A few articles touching on the concept of ordinariness caught my attention recently. In particular, this wonderful bit: “…the dented ordinariness of which his undear life, like ours, was mostly composed.”
What a beautiful pair of words “dented ordinariness”. Although the tendency may be to think of that which is ordinary as somehow less worthy, it’s a mistake to view ordinariness negatively. The challenge of ordinariness is really the challenge of how we live our lives and to me, about the primacy of individual action and struggle in the face of a short, confusing life. Or, as one of the writers put it, “What is wrong with loving the life, whatever it is, that history has unloaded on you? Why invest time and psychic assets dreaming that things could be different?”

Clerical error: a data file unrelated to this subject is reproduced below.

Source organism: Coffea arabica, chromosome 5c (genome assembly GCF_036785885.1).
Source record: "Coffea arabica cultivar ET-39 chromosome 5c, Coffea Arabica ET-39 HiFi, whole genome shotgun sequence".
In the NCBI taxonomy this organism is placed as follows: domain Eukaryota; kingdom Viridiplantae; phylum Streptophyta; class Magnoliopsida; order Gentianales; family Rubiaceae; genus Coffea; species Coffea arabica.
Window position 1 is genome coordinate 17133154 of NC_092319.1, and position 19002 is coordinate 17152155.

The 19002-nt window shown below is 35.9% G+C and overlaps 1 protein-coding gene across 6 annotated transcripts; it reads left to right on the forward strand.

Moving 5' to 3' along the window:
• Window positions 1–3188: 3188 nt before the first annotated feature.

One of the central conundrums I grew up with was reconciling the “dented ordinariness” with that dreaming. Why was it, if we could imagine the existence and the feeling of being in an X-Wing fighter in outer space, like Luke Sywalker could, that such a thing was not possible? It is possible, obviously. (If this also sounds hopelessly naive, well yes that’s also true).
Over time, the ordinary becomes the common. Thus, common sense, commonplace, and community all rise from some sort of shared experience and values, not subject to much question after a point because they are the norm, the ordinary way things are done. There are in fact enough complexities in the ordinary things that keep most people engaged for a lifetime.
Where should our sympathies lie then? With the dreamer or with the ordinary human being?